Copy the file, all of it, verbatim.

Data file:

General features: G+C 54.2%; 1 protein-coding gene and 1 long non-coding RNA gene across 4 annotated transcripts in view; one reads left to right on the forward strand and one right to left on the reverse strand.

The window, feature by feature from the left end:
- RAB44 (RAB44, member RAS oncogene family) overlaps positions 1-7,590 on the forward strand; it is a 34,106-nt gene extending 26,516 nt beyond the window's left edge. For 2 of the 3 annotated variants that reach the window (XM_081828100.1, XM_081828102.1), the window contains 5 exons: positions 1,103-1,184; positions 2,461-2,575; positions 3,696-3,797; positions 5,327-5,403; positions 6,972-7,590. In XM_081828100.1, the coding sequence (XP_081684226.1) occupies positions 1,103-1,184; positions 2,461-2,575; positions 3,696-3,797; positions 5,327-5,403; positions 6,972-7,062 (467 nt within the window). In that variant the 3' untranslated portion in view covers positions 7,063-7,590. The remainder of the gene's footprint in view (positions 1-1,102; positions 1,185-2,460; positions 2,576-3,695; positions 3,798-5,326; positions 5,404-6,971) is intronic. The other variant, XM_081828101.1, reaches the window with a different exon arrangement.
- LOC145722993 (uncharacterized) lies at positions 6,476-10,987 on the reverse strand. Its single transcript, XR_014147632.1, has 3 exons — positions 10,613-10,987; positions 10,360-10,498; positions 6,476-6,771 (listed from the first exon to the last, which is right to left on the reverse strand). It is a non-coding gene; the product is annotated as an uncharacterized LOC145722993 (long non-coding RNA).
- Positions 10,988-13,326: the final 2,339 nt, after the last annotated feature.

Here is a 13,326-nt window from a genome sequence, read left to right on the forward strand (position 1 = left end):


General features: G+C 54.2%; 1 protein-coding gene and 1 long non-coding RNA gene across 4 annotated transcripts in view; one reads left to right on the forward strand and one right to left on the reverse strand.

The window, feature by feature from the left end:
- RAB44 (RAB44, member RAS oncogene family) overlaps positions 1-7,590 on the forward strand; it is a 34,106-nt gene extending 26,516 nt beyond the window's left edge. For 2 of the 3 annotated variants that reach the window (XM_081828100.1, XM_081828102.1), the window contains 5 exons: positions 1,103-1,184; positions 2,461-2,575; positions 3,696-3,797; positions 5,327-5,403; positions 6,972-7,590. In XM_081828100.1, the coding sequence (XP_081684226.1) occupies positions 1,103-1,184; positions 2,461-2,575; positions 3,696-3,797; positions 5,327-5,403; positions 6,972-7,062 (467 nt within the window). In that variant the 3' untranslated portion in view covers positions 7,063-7,590. The remainder of the gene's footprint in view (positions 1-1,102; positions 1,185-2,460; positions 2,576-3,695; positions 3,798-5,326; positions 5,404-6,971) is intronic. The other variant, XM_081828101.1, reaches the window with a different exon arrangement.
- LOC145722993 (uncharacterized) lies at positions 6,476-10,987 on the reverse strand. Its single transcript, XR_014147632.1, has 3 exons — positions 10,613-10,987; positions 10,360-10,498; positions 6,476-6,771 (listed from the first exon to the last, which is right to left on the reverse strand). It is a non-coding gene; the product is annotated as an uncharacterized LOC145722993 (long non-coding RNA).
- Positions 10,988-13,326: the final 2,339 nt, after the last annotated feature.

Here is a 13,326-nt window from a genome sequence, read left to right on the forward strand (position 1 = left end):